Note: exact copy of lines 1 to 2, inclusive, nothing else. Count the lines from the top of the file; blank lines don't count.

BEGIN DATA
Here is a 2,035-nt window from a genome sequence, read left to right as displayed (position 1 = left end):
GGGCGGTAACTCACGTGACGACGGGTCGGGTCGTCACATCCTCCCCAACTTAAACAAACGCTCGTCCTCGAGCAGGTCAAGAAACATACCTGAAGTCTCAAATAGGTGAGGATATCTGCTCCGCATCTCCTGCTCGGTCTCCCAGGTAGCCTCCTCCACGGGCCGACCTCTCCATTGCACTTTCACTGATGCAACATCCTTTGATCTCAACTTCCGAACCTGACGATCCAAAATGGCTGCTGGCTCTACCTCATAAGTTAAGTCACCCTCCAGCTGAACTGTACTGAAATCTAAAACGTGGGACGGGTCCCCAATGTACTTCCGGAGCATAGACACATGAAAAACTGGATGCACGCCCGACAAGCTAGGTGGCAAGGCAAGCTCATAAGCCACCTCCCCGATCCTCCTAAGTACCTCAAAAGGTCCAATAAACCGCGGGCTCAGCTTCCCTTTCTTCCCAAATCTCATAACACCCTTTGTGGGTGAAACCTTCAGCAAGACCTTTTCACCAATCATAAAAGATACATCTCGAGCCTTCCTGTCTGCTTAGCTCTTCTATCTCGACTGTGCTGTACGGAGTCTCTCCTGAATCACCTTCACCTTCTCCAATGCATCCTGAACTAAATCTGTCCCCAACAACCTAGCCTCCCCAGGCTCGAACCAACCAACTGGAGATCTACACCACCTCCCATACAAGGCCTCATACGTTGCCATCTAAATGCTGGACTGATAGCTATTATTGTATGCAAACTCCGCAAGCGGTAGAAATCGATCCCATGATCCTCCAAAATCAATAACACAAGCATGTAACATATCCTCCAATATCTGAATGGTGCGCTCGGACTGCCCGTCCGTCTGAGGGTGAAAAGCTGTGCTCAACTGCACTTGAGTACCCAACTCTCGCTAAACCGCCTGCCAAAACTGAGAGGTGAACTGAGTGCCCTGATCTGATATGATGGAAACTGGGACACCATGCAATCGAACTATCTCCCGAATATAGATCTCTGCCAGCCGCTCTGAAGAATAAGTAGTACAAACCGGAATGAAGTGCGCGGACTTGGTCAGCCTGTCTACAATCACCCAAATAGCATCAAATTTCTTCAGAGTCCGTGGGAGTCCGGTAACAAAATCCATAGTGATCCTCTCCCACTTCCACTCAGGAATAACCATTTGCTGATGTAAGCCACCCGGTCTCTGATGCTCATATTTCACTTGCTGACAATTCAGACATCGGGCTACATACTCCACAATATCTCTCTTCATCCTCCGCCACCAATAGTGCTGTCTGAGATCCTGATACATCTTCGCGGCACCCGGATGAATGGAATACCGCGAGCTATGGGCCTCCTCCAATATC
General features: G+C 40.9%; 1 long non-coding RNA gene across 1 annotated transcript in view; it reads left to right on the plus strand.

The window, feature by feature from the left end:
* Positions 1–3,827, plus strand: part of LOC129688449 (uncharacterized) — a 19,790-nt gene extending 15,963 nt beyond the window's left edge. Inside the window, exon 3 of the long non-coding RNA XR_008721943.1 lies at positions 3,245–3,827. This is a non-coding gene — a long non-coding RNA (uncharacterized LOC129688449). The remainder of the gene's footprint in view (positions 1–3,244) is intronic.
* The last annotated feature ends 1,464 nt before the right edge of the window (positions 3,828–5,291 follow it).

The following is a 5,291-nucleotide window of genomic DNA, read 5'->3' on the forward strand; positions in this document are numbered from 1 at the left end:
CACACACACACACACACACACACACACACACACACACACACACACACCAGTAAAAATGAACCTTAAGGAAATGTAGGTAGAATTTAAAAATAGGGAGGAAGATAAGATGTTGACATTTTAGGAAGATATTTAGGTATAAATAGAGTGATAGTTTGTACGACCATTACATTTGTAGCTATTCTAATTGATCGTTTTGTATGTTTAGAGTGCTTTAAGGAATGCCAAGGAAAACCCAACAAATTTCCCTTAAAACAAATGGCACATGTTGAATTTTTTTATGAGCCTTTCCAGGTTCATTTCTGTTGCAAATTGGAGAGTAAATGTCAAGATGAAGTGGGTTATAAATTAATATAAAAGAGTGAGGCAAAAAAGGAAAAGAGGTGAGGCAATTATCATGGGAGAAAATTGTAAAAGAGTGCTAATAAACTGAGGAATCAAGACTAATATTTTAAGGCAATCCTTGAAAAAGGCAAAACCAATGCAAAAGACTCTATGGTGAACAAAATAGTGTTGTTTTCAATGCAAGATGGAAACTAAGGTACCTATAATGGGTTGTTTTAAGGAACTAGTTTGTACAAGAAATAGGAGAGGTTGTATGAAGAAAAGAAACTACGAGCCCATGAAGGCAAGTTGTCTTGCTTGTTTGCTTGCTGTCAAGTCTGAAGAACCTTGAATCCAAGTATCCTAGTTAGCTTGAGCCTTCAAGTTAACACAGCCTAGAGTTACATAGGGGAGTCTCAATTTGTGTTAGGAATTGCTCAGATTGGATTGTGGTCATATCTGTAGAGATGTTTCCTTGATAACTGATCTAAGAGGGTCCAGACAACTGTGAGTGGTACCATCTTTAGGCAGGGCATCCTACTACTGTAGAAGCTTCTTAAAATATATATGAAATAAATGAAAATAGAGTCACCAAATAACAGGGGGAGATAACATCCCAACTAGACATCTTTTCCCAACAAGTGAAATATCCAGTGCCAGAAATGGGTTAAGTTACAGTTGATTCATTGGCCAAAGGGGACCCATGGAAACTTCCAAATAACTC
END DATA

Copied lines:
Here is a 2,035-nt window from a genome sequence, read left to right as displayed (position 1 = left end):
GGGCGGTAACTCACGTGACGACGGGTCGGGTCGTCACATCCTCCCCAACTTAAACAAACGCTCGTCCTCGAGCAGGTCAAGAAACATACCTGAAGTCTCAAATAGGTGAGGATATCTGCTCCGCATCTCCTGCTCGGTCTCCCAGGTAGCCTCCTCCACGGGCCGACCTCTCCATTGCACTTTCACTGATGCAACATCCTTTGATCTCAACTTCCGAACCTGACGATCCAAAATGGCTGCTGGCTCTACCTCATAAGTTAAGTCACCCTCCAGCTGAACTGTACTGAAATCTAAAACGTGGGACGGGTCCCCAATGTACTTCCGGAGCATAGACACATGAAAAACTGGATGCACGCCCGACAAGCTAGGTGGCAAGGCAAGCTCATAAGCCACCTCCCCGATCCTCCTAAGTACCTCAAAAGGTCCAATAAACCGCGGGCTCAGCTTCCCTTTCTTCCCAAATCTCATAACACCCTTTGTGGGTGAAACCTTCAGCAAGACCTTTTCACCAATCATAAAAGATACATCTCGAGCCTTCCTGTCTGCTTAGCTCTTCTATCTCGACTGTGCTGTACGGAGTCTCTCCTGAATCACCTTCACCTTCTCCAATGCATCCTGAACTAAATCTGTCCCCAACAACCTAGCCTCCCCAGGCTCGAACCAACCAACTGGAGATCTACACCACCTCCCATACAAGGCCTCATACGTTGCCATCTAAATGCTGGACTGATAGCTATTATTGTATGCAAACTCCGCAAGCGGTAGAAATCGATCCCATGATCCTCCAAAATCAATAACACAAGCATGTAACATATCCTCCAATATCTGAATGGTGCGCTCGGACTGCCCGTCCGTCTGAGGGTGAAAAGCTGTGCTCAACTGCACTTGAGTACCCAACTCTCGCTAAACCGCCTGCCAAAACTGAGAGGTGAACTGAGTGCCCTGATCTGATATGATGGAAACTGGGACACCATGCAATCGAACTATCTCCCGAATATAGATCTCTGCCAGCCGCTCTGAAGAATAAGTAGTACAAACCGGAATGAAGTGCGCGGACTTGGTCAGCCTGTCTACAATCACCCAAATAGCATCAAATTTCTTCAGAGTCCGTGGGAGTCCGGTAACAAAATCCATAGTGATCCTCTCCCACTTCCACTCAGGAATAACCATTTGCTGATGTAAGCCACCCGGTCTCTGATGCTCATATTTCACTTGCTGACAATTCAGACATCGGGCTACATACTCCACAATATCTCTCTTCATCCTCCGCCACCAATAGTGCTGTCTGAGATCCTGATACATCTTCGCGGCACCCGGATGAATGGAATACCGCGAGCTATGGGCCTCCTCCAATATC